Villagers' Conor O’Brien: "I kind of realised I was not a rock star"
With the new Villagers album, ‘Darling Arithmetic’, main man Conor O’Brien has worked it all out in his head, and is no longer afraid to put himself at the centre of the song
There’s a new Villager in town. In the corner of a hotel bar in Dublin, Conor O’Brien is talking about his new album, Darling Arithmetic. He’s done this waltz before – both with debut album Becoming A Jackal and the follow-up, Awayland – but this dance is different in a number of ways.
The way O’Brien tells it, Darling Arithmetic is the accidental Villagers album. The songs were recorded as demos, with the plan to bring them to the studio to be embellished by the band. Instead of following that plan, the singer went with the drafts.
“All the songs were recorded and mixed at home on this little 16-track recorder I bought when I was 19. All the performances on the album are performances I did without thinking anyone was going to hear them, which is interesting to me.
“Awayland was about cramming 20 ideas into every song, which was really exciting. Here, though, I wanted something more intimate and simple. I wanted one idea for each song and to let the listener fill in the rest. I wanted to keep the space.”
What’s in that space are O’Brien’s most personal and fascinating songs to date, prompted by an interesting moodboard of influences. He talks about taking encouragement from Bob Dylan’s Blood On the Tracks and Elvis Costello’s Blood & Chocolate, getting inspired by “the beautiful space and pure emotion” of The Flamingos and Roberta Flack, and experiencing the power and craft of simple love songs at a Martha Reeves and the Vandellas show.
The new songs are delicate and tender, with the words leading the way amid the softest of musical touches. O’Brien has always displayed fine penwork when observing scenes and situations, but this time he’s in the thick of the action.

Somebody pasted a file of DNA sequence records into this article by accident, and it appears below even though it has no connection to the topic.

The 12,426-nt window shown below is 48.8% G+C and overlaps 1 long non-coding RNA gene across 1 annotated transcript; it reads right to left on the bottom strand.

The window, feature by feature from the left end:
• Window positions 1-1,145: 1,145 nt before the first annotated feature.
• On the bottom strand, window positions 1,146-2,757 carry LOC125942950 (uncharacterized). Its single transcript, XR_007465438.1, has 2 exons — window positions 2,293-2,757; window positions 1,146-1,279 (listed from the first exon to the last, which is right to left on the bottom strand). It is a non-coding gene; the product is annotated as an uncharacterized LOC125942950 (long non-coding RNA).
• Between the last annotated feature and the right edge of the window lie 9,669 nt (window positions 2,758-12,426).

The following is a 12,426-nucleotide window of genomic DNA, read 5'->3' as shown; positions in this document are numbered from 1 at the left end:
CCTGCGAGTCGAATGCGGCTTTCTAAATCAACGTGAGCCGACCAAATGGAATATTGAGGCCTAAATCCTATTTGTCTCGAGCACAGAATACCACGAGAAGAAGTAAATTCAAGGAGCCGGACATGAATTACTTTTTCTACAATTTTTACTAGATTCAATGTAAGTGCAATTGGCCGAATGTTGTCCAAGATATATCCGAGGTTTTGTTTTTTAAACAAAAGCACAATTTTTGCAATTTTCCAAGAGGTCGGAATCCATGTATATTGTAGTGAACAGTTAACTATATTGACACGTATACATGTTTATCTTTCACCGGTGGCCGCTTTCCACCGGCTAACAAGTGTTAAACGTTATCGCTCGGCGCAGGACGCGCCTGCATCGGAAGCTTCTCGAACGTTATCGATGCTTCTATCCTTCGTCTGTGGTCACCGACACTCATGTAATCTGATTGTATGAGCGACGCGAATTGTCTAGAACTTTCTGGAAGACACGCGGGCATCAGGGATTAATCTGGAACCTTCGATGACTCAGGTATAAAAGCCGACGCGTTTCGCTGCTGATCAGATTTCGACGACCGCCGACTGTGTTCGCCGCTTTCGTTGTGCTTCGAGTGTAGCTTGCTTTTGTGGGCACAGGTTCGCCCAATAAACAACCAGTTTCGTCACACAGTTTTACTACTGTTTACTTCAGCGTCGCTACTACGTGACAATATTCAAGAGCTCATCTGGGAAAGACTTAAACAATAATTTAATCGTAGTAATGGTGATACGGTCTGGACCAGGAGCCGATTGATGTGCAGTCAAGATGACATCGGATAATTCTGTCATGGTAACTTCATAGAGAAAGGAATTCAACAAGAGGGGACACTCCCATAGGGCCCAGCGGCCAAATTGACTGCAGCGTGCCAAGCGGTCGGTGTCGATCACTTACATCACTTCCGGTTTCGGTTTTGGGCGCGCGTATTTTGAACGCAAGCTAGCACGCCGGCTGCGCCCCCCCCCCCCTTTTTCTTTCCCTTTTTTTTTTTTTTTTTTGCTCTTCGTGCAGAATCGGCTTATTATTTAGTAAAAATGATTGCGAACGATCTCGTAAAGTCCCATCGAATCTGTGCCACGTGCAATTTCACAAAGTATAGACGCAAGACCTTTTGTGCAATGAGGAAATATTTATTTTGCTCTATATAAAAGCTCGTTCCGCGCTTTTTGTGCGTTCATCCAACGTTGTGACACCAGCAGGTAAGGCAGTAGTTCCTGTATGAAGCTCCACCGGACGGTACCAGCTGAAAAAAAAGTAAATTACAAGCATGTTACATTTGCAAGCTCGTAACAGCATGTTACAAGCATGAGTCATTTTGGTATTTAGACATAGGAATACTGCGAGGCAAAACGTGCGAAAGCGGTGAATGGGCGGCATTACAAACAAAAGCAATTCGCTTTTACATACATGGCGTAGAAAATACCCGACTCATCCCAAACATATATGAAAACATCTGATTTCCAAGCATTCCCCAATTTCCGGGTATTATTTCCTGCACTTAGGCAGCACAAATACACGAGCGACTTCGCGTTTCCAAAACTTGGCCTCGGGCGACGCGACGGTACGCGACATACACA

“I’m a bit older and I’ve more to write about. I think if I tried to write this album five years ago, I wouldn’t have had enough life experience to write about from the first person. I feel now that I can say ‘me’ or ‘I’ instead of ‘jackal’.”
The confidence to do this has much to do with some musical encounters in the last two years. One was when O’Brien played at the Ceiliúradh show in London during President Michael D Higgins’s state visit to the UK last year. He was soundchecking to what he thought was an empty Royal Albert Hall when he saw a person staring intently at him from the middle of the room.
“It was Elvis Costello and I was like ‘wow’. When I was 15 or 16, I got a tape of Punch the Clock in Blackrock market and I remember hearing Shipbuilding and falling in love with that tune. When I heard I was asked to sing on that song at the Royal Albert Hall, it was mindblowing. Afterwards, he came up to me and said he really liked the chord change in My Lighthouse. All I could do was gush, ‘I bought your album when I was a teenager and, and, and!’ Those things mean a lot.
“That show was quite influential on this album too. I was very aware of this incredible, grandiose event, this big cultural event, and I just walked out on my own with my guitar and sang my song.”
In April 2013, O’Brien performed at Other Voices in London with John Grant. “I was insanely full of emotion when I sang Glacier with John. I loved that song so much and it meant so much to me, him singing to his former self saying it would be Okay. I had a certain level of excitement before I went onstage but when I finished and came offstage, I had a new energy in me that I never had when I was singing my own songs. That made me think that I should really write about this sort of stuff.”
“This sort of stuff” signifies love, sexuality and everything that comes with them.
Kiss and run
“I had lots of experiences growing up of being threatened with violence, being shouted at for being gay and getting chased down the street for kissing someone. I’d never written about homophobia or sexuality before because I never felt comfortable. I felt comfortable in my own personal life, but when it came to talking to people I don’t know about it, I just shut it away a bit. For me, as a writer, if I wasn’t writing about it, why would I be talking about it?”
Even though the songs are informed by his own experiences, he wanted to make the record as universal as possible.